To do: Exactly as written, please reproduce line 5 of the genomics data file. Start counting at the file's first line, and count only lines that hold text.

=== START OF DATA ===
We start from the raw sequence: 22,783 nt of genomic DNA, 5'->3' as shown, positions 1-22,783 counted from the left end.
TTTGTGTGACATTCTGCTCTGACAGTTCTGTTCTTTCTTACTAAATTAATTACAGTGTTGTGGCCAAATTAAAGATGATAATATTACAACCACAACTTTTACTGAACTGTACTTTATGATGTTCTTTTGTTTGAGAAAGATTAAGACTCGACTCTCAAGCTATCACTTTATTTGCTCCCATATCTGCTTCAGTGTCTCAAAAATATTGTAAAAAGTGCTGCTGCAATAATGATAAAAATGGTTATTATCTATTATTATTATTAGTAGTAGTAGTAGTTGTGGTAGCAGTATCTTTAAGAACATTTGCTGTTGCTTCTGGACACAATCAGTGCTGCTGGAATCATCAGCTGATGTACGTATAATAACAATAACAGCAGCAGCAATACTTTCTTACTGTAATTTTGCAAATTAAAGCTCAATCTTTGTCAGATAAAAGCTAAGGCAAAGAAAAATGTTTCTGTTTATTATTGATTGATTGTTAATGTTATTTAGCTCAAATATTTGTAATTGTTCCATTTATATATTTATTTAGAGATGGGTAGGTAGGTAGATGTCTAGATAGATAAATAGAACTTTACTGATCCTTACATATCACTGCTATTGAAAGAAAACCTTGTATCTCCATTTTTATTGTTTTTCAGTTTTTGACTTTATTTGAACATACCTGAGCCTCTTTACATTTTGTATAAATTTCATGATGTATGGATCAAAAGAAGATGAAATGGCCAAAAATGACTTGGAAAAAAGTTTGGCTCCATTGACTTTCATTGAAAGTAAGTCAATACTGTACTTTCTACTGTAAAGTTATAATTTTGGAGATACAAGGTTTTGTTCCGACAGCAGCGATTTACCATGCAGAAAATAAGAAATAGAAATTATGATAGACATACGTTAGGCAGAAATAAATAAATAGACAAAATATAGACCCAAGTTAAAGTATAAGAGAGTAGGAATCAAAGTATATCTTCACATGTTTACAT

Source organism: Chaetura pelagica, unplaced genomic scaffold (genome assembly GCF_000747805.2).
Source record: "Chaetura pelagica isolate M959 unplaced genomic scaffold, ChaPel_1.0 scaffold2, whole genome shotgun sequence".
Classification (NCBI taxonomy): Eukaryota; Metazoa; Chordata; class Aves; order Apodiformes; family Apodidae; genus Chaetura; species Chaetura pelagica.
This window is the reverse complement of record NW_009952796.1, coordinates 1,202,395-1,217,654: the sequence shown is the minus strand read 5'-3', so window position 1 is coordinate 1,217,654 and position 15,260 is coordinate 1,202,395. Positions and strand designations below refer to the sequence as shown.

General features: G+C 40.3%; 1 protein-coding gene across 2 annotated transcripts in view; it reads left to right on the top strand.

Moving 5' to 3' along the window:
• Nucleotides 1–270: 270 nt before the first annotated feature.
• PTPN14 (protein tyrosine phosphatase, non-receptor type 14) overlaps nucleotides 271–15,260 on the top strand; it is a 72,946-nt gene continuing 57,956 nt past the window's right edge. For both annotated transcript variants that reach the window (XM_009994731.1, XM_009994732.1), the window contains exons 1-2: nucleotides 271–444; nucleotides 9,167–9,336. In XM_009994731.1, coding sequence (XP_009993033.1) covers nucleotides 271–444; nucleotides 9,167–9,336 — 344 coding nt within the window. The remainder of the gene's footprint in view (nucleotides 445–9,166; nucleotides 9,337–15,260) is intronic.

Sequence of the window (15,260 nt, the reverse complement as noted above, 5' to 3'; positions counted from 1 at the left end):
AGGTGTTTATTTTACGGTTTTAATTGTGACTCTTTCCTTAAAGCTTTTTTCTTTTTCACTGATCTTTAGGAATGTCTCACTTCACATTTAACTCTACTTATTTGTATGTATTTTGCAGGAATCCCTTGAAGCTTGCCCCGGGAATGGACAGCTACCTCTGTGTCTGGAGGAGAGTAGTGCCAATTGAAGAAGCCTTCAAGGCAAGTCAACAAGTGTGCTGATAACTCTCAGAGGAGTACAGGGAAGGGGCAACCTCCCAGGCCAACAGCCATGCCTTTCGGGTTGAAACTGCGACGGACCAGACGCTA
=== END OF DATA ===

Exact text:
Classification (NCBI taxonomy): Eukaryota; Metazoa; Chordata; class Aves; order Apodiformes; family Apodidae; genus Chaetura; species Chaetura pelagica.